Software Engineer/Computer engineer at heart ? very nice discovery.
Do you think this will occur on all chiplet based AMD processors? Not sure if ryzen 3 is going to be chiplet based I have yet to look into the leaks
Biggest issue maintaining and providing patches and upgrades to windows from the microsoft perspective is literally the fact that there is still so much unnecessary stuff in the windows kernel still. I commend how much Windows 10 streamlined it but there are still a lot of issues. Its where linux has the advantage development wise imho
Not so much the total number of processes if you look at the numbers on windows versus linux stock (Open TOP) they are pretty similar. It really comes down to the kernel of the OS.
Its probably unrelated, but some how this feels a little bit similar,
to the performance issues that windows had wenn the first AMD FX 8 core Zambezi cpu’s came out.
They later provided some patches to sorta kinda fix it but not really.
They are definitely going to be inclined to fully fix this one. The reason being zambezi did not effect the windows server market and enterprise market much. This issue actually does so I hope to see microsoft be “more committed” to solving the issue
See, I worked on this huge project several years ago, and microsoft was involved in the fix. It involved Xeon E5 V4 CPUs and their hidden numa node and spookily-similar performance regressions.
Microsoft’s explanation of what the fix was never fully satisfied me. I have tried to find some concrete connection to the two things… but none so far. Tenuously is the connection that the first numa node other than the ideal one will also run properly. And the other two are just a swirling mess of constantly moving threads.
Hey Wendell - not sure if you saw this comment on the previous YouTube video but I will paste it again here just in case.
Long time viewer, first time poster, engagement yay - years ago (literally) when Ryzen first released and the whole windows scheduler “scandle” surfaced, I wrote (very rough) a tool for messing with thread scheduling - [Reddit Thread][Github Project]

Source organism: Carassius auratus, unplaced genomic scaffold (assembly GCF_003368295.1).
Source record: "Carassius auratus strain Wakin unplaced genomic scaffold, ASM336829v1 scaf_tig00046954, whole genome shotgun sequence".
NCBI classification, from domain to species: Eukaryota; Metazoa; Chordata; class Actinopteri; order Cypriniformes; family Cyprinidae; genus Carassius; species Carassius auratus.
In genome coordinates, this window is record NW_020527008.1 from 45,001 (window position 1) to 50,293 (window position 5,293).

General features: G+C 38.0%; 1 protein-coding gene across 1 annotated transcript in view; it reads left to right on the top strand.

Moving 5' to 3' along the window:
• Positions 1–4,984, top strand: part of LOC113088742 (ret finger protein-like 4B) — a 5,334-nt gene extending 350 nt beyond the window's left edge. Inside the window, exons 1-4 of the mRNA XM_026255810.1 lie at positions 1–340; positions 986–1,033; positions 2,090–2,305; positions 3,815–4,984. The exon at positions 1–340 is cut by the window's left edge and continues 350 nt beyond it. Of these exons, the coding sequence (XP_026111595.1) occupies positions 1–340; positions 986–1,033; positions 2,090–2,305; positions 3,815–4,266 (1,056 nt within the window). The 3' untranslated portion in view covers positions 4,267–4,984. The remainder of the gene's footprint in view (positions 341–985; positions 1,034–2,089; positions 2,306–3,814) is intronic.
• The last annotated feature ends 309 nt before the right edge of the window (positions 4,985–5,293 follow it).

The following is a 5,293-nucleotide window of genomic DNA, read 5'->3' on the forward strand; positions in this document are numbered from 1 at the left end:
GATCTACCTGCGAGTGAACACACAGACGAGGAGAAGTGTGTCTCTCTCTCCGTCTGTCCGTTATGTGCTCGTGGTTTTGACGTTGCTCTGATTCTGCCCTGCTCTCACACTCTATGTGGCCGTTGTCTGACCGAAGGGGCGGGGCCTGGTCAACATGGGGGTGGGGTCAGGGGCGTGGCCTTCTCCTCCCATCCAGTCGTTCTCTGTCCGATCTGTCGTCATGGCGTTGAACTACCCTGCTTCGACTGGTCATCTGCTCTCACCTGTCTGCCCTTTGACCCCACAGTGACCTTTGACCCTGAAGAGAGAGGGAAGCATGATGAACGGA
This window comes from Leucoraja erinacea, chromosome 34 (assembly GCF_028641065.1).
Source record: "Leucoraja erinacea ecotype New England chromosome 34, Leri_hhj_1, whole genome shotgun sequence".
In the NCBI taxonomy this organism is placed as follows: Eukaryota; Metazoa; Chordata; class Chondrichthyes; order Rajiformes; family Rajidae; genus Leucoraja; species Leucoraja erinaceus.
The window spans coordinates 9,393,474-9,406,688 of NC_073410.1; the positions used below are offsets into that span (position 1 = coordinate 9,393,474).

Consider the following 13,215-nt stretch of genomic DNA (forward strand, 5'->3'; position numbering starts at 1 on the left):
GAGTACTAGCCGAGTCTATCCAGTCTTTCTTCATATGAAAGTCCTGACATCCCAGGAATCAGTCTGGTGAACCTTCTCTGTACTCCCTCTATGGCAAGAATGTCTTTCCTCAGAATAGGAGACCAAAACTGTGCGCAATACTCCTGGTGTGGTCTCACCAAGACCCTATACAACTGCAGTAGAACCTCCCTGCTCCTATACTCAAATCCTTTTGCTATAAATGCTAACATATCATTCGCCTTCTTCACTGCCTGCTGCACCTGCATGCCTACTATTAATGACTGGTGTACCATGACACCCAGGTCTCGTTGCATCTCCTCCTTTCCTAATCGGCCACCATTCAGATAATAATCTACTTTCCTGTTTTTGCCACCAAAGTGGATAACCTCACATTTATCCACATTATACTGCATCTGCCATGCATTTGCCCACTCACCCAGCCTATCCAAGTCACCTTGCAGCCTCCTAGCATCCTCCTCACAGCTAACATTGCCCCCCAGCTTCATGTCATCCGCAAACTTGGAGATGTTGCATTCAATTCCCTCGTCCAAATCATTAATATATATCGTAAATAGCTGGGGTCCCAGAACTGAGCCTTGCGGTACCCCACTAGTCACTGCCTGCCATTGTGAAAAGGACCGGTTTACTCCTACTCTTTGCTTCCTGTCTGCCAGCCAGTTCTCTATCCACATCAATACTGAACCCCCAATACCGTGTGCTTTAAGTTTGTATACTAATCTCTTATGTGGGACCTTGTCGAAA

Basically allows for easy thread loading “patterns” … even in some games on a 4 or 6 core Intel CPU you can see a difference (for the better) ; would be very interested to see what would happen on a Threadripper.
I don’t have a ThreadRipper CPU etc so it’s all based off assumptions instead of actually querying NUMA state etc but I’m interested to see how all this progresses as these CPU’s start to become more compelling with 3xxx series etc.
Just finished up with the video (better late than never), and looks like I’ve got some fun stuff to look at once I get home. I’ll grab the CorePrio software and see if I can’t help out. Is there anything that you’d want people to look at with respect to performance?
I’ll have to take a look again and see wither or not I could even test/debug such functionality without a NUMA based system - somewhat difficult i suspect.
The whole point of the code I posted was that it sets the thread affinity within the process… not in a scientific way but in a way that you can manipulate via the various command line switches… allowing one to make an observation as to behavior change…
It entirely stomps all over the windows scheduler (in theory ideal thread will be ignored) forcing thread affinity (again important distinction, thread affinity, not process affinity)
Another important note (not an expert on NUMA mind you) is that SetThreadIdealProcessorEx (WIN32 API call) is not something I believe the OS ever just calls by itself, if the software that would be expected to make these API calls… and ultimately the software employing questionable thread grouping.
Is there any info if this affects only client-grade Windows systems?
Traditionally Windows client/workstation systems only ever supported max 2 sockets and thus, supposedly, 2 NUMA nodes.
What about Windows Server? The Datacenter editions support up to 64 sockets and by that should, in theory, work with more than 2 NUMA nodes without a problem. (Server 2016 Standard also supports 64 sockets)